A new day has dawned in the United States of America, we have installed a new president, Joseph R. Biden Jr. I don’t know about you, but I can get back to my life, sleeping good at night and reading. I’ve purchased several books that I’m excited about reading.
I purposely chose to write about a different topic for my column: “12 Things That Make Men Rich” something that will help you be the best person you possibly can.
Allow me to elaborate just a bit on the first set of principles featured last week. Before sharing with you the second set, let me remind you that a positive mental attitude can be controlled by you, even in this pandemic.
Born the daughter of two Pentecostal preachers, let me assure you the Holy Bible has been an integral part of my life for as long as I can remember. This research is combined with Scripture. Google Napoleon Hill and learn his story. I heard him say in a video how he would get up three hours early each morning to read and study the Holy Bible. Then again at night, he studied another three hours. Bible scholars will be able to see how he weaved Scripture into his work. These 12 things that make men rich are no different.
Henry Ford once said, “Whether you think you can or think you can’t, you’re right!” Thoughts are things, and powerful things at that. They can affect our health, our journey and, ultimately, how we end up at the conclusion of our life.
Studies show much worse health for those with less-than-positive attitudes. Those folks with more optimistic outlooks live longer, with more favorable health during the aging process. Now for the next four principles:
Number four is Freedom from Fear. Someone who lives in fear can never accomplish anything. In the movie “The Wizard of Oz,” the Cowardly Lion was the opposite of what a lion is known for. The lion is considered the “king of beasts.” To be a cowardly lion is just as bad as each of us who live our lives in fear.
Scripture tells us that God made man a little lower than angels and a little higher than the beastly. We have more power than we can imagine when we tune in, live without fear, live by His Word, and consider the Great Commandment — love God first and love your neighbor as yourself.
Finally, Scripture also reminds us of how He didn’t give us a spirit of fear. When we feel fear, we must get on our knees and pray, a rebuke the spirit of fear, because it is not from God.
The fifth principle is we have Hope of Future Achievement. First, let’s see what Scripture has to say about the subject of hope:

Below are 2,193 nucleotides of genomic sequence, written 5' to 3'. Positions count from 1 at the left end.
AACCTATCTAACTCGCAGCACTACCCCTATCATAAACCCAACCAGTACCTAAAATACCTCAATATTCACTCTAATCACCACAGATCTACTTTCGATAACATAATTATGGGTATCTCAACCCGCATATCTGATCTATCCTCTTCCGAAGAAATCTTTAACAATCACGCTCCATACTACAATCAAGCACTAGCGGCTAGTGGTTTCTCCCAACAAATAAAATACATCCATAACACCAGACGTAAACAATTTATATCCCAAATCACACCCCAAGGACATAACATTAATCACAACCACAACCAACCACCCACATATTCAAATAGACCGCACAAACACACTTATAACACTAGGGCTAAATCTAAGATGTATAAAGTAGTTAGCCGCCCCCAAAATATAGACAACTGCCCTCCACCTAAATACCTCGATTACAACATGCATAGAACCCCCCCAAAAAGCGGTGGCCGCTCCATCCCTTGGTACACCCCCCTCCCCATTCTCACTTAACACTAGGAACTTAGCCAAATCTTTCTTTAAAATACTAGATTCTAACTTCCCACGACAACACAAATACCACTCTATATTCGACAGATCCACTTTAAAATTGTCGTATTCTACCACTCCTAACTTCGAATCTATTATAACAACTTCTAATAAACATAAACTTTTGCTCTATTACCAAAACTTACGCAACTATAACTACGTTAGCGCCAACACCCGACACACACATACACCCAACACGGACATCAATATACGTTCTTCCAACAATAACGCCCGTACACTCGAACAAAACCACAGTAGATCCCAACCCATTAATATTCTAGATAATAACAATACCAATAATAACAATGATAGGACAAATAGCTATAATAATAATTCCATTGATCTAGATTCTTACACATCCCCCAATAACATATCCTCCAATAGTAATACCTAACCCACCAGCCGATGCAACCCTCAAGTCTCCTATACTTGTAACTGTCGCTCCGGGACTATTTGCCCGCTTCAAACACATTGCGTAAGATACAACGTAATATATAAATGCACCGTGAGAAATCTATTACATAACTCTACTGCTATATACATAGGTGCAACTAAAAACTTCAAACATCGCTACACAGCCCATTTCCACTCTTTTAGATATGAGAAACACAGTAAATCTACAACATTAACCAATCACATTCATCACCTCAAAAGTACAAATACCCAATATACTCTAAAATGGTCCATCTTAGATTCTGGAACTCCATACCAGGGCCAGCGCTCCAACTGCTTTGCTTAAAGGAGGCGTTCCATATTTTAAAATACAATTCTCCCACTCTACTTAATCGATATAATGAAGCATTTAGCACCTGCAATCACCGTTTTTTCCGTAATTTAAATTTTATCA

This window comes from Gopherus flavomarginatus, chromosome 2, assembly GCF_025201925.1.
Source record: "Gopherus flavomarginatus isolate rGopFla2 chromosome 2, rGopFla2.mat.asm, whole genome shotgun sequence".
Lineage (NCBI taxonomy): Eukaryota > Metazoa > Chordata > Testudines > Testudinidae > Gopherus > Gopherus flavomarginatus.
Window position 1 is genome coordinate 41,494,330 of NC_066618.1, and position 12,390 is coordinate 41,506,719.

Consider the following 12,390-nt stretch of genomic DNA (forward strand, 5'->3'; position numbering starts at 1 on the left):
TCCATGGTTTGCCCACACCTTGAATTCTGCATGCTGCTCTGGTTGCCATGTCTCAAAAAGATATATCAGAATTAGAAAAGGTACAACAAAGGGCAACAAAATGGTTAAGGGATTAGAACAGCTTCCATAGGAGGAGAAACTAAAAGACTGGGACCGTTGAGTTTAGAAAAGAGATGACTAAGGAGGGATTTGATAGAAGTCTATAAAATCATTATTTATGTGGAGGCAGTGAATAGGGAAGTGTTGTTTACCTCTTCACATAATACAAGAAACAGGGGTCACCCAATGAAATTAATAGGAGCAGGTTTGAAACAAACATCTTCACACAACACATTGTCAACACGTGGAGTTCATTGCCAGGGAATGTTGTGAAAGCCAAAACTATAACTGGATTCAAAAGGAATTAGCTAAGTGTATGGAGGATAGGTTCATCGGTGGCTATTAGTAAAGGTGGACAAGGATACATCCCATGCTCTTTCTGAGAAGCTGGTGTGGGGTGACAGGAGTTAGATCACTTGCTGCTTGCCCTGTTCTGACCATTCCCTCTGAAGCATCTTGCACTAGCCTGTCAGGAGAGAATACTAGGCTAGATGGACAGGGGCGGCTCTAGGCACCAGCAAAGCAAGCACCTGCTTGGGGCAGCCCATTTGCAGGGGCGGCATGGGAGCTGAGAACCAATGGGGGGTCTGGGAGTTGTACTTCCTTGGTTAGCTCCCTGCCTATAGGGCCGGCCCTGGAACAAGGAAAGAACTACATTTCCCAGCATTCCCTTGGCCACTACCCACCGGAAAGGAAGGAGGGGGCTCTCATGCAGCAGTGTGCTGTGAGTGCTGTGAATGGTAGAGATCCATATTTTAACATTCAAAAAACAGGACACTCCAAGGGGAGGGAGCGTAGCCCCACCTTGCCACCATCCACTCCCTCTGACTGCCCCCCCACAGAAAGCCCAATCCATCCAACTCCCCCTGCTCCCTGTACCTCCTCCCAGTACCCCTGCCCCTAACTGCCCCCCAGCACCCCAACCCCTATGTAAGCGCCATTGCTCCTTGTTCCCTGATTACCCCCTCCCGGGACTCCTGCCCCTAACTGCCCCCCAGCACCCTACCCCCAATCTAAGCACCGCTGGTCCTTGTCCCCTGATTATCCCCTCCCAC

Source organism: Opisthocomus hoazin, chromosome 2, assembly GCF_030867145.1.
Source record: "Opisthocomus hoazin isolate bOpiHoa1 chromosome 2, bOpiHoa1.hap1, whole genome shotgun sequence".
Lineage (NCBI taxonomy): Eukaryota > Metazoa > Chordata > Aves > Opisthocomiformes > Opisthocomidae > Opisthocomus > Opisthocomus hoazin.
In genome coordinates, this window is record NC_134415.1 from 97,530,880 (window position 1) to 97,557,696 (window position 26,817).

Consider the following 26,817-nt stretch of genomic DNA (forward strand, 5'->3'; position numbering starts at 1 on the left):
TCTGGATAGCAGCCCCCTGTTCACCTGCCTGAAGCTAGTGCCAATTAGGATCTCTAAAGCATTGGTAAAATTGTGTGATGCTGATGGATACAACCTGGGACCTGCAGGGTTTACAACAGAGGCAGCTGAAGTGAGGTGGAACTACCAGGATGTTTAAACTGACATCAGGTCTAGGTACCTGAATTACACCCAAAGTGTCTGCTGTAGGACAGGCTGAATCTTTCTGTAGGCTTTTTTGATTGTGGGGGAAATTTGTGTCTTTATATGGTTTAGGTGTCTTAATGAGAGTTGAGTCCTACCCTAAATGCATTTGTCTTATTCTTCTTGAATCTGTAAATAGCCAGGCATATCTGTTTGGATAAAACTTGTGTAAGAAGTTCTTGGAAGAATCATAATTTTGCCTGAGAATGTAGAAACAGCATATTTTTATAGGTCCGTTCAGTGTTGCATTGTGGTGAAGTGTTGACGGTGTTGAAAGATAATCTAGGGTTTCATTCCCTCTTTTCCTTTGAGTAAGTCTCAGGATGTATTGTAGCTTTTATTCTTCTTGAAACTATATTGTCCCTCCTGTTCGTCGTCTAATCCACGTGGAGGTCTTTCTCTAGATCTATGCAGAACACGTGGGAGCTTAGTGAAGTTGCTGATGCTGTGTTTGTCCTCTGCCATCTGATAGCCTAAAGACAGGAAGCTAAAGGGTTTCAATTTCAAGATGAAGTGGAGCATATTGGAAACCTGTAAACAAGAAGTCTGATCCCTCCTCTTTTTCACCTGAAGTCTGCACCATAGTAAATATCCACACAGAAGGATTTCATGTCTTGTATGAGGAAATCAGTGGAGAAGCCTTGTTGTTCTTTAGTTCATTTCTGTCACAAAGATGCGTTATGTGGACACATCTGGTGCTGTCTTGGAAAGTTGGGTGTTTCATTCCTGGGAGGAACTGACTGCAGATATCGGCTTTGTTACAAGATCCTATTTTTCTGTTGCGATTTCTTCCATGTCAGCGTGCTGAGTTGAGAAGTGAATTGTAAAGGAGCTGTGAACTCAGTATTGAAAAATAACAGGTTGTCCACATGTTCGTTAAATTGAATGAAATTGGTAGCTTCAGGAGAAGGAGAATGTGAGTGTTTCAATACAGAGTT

And now, Lord, what do I wait for and expect? My hope and expectation are in You. — Psalm 39:7.
But if we hope for what is still unseen by us, we wait for it with patience and composure, Romans 8:26. Hope deferred makes the heart sick, but when the desire is fulfilled, it is a tree of life. — Proverbs 13:12.
The sixth principle is The Capacity for Applied Faith. To have faith is one thing, but it is only when faith is applied when things change for us.
Capacity means the ability to hold, to have room enough to receive. The capacity for applied faith simply means, how much you can believe in something without seeing it. As I read a biography of Oprah Winfrey by Kitty Kelly, I noticed how Oprah talked throughout her childhood about how she would be famous someday. Everyone knew her for that saying, and look at her now. Her capacity for applied faith was rather huge. Not only did she have faith, she applied steps toward achieving those things for which she dreamed.
Finally, the last principle for this week is Willingness to Share One’s Blessings with Others; to be Engaged in a Labor of Love. When you discover that something that pleases you to a point when you will do this work gladly, even without any pay, you have discovered the principle of willingness to share one’s blessings with others, and more often than not, that work could possibly turn into your life’s work. Wouldn’t that be worth it all — to be doing the work you love, and get paid to do so? That’s what I call unspeakable joy.
Lyndia Grant is a speaker/writer living in the D.C. area. Her radio show, “Think on These Things,” airs Fridays at 6 p.m. on 1340 AM (WYCB), a Radio One station. To reach Grant, visit her website, www.lyndiagrant.com, email email@example.com or call 240-602-6295. Follow her on Twitter @LyndiaGrant and on Facebook.